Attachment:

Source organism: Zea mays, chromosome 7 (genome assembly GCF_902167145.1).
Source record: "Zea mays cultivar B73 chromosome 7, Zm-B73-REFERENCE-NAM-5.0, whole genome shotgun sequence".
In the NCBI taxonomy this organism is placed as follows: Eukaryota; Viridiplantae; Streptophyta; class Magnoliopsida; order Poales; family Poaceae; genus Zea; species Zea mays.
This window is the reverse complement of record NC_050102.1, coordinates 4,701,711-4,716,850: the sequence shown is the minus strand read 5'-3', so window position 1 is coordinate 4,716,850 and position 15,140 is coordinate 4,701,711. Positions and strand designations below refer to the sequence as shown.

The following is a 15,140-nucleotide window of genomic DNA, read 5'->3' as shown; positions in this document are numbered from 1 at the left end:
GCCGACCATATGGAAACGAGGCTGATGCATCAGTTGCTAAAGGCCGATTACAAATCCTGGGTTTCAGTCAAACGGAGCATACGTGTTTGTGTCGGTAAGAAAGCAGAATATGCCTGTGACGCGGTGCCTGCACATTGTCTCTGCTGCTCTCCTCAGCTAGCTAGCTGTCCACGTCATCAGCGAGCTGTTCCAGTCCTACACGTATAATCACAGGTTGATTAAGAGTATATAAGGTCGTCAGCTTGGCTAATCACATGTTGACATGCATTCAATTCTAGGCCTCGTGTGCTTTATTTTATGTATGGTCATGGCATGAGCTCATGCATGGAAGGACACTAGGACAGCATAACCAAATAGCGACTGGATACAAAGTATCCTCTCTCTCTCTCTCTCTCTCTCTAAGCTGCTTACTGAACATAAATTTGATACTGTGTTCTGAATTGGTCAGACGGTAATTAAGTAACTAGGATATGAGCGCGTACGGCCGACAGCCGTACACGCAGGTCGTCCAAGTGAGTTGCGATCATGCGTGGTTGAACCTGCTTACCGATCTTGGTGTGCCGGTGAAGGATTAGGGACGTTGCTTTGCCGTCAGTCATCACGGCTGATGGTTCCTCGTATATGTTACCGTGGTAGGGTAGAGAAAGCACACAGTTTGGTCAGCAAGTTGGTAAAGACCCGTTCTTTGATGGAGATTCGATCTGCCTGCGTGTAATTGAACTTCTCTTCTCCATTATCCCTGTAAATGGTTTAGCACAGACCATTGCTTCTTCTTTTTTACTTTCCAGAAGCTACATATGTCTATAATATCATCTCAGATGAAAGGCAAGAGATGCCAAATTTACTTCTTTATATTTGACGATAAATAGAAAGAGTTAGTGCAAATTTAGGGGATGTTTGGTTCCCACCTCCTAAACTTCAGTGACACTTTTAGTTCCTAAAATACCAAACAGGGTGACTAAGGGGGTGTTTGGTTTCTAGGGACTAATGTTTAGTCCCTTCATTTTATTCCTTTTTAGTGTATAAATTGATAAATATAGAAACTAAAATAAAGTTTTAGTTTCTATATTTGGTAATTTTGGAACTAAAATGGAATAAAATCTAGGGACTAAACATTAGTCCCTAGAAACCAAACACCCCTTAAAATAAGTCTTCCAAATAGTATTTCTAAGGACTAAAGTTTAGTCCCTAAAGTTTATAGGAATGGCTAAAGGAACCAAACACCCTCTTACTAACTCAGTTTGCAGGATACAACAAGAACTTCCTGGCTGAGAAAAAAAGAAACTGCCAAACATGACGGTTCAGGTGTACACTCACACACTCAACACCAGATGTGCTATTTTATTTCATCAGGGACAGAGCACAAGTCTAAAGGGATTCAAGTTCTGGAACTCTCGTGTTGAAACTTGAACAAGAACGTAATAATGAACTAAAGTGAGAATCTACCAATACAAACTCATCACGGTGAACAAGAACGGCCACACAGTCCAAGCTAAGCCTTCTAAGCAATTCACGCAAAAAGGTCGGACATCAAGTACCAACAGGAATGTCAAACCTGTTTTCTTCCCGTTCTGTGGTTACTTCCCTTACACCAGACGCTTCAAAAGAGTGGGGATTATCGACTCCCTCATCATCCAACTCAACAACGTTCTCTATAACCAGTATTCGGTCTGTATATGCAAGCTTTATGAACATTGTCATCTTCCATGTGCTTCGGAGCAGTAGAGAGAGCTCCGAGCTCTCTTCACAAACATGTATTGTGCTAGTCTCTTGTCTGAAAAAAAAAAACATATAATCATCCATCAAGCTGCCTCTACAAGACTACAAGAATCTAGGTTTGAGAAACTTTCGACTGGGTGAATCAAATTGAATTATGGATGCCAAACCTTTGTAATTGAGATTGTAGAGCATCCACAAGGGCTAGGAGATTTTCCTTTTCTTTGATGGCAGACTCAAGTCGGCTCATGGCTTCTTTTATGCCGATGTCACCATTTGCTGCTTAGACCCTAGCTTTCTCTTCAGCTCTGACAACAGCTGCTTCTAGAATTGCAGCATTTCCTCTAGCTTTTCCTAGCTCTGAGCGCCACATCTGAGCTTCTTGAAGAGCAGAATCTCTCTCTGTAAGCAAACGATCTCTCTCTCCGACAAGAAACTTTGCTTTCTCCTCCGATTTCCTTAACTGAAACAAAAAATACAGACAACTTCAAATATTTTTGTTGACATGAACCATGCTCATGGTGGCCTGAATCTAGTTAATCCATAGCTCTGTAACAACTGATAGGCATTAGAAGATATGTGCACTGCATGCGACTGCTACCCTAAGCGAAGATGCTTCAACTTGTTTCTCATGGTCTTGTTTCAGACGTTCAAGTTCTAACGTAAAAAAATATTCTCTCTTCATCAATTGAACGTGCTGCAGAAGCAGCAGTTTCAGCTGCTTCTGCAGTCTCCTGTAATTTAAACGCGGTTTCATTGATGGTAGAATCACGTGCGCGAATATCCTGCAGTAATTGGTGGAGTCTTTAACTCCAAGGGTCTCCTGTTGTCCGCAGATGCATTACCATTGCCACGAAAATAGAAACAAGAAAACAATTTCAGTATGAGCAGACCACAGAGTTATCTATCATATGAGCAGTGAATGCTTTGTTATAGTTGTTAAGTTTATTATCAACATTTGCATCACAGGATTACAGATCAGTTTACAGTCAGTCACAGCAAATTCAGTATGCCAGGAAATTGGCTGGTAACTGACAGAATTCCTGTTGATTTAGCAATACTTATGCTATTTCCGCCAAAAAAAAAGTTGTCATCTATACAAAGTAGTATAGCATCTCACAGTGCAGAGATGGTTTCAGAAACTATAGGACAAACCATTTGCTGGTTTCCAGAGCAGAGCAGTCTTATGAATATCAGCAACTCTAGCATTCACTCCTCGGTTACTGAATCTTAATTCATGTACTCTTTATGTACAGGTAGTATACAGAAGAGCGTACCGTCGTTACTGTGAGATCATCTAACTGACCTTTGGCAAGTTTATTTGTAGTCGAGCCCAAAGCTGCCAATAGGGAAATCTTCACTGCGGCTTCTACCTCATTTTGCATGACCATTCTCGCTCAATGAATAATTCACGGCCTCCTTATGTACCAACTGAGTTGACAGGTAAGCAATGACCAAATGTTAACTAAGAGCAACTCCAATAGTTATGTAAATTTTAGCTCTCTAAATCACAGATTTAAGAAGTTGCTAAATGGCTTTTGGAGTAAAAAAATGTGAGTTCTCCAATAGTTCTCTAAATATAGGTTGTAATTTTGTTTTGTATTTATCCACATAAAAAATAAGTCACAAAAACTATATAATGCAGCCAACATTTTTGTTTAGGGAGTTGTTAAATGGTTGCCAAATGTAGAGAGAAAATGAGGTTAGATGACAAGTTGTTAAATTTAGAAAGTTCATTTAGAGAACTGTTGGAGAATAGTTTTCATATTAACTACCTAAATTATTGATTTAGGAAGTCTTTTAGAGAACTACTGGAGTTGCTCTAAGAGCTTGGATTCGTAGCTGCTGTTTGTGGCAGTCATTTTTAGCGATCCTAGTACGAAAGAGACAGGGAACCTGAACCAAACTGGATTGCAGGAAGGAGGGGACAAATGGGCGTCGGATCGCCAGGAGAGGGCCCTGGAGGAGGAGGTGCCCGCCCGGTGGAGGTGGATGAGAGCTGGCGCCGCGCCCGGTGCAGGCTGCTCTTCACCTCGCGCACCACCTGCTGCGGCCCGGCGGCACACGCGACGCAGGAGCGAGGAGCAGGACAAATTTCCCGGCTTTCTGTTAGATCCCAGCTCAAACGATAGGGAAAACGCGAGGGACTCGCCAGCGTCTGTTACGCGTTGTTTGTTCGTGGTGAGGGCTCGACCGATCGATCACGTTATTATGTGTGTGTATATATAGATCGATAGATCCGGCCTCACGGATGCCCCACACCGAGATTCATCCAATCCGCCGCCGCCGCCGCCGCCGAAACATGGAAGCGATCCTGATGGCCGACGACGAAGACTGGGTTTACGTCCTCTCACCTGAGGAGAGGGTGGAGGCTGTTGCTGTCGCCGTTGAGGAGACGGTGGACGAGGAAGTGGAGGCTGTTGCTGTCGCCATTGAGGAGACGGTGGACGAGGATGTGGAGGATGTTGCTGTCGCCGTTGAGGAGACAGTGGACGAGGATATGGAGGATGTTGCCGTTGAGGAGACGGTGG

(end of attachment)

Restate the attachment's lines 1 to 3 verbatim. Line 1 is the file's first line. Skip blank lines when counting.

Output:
Source organism: Zea mays, chromosome 7 (genome assembly GCF_902167145.1).
Source record: "Zea mays cultivar B73 chromosome 7, Zm-B73-REFERENCE-NAM-5.0, whole genome shotgun sequence".
In the NCBI taxonomy this organism is placed as follows: Eukaryota; Viridiplantae; Streptophyta; class Magnoliopsida; order Poales; family Poaceae; genus Zea; species Zea mays.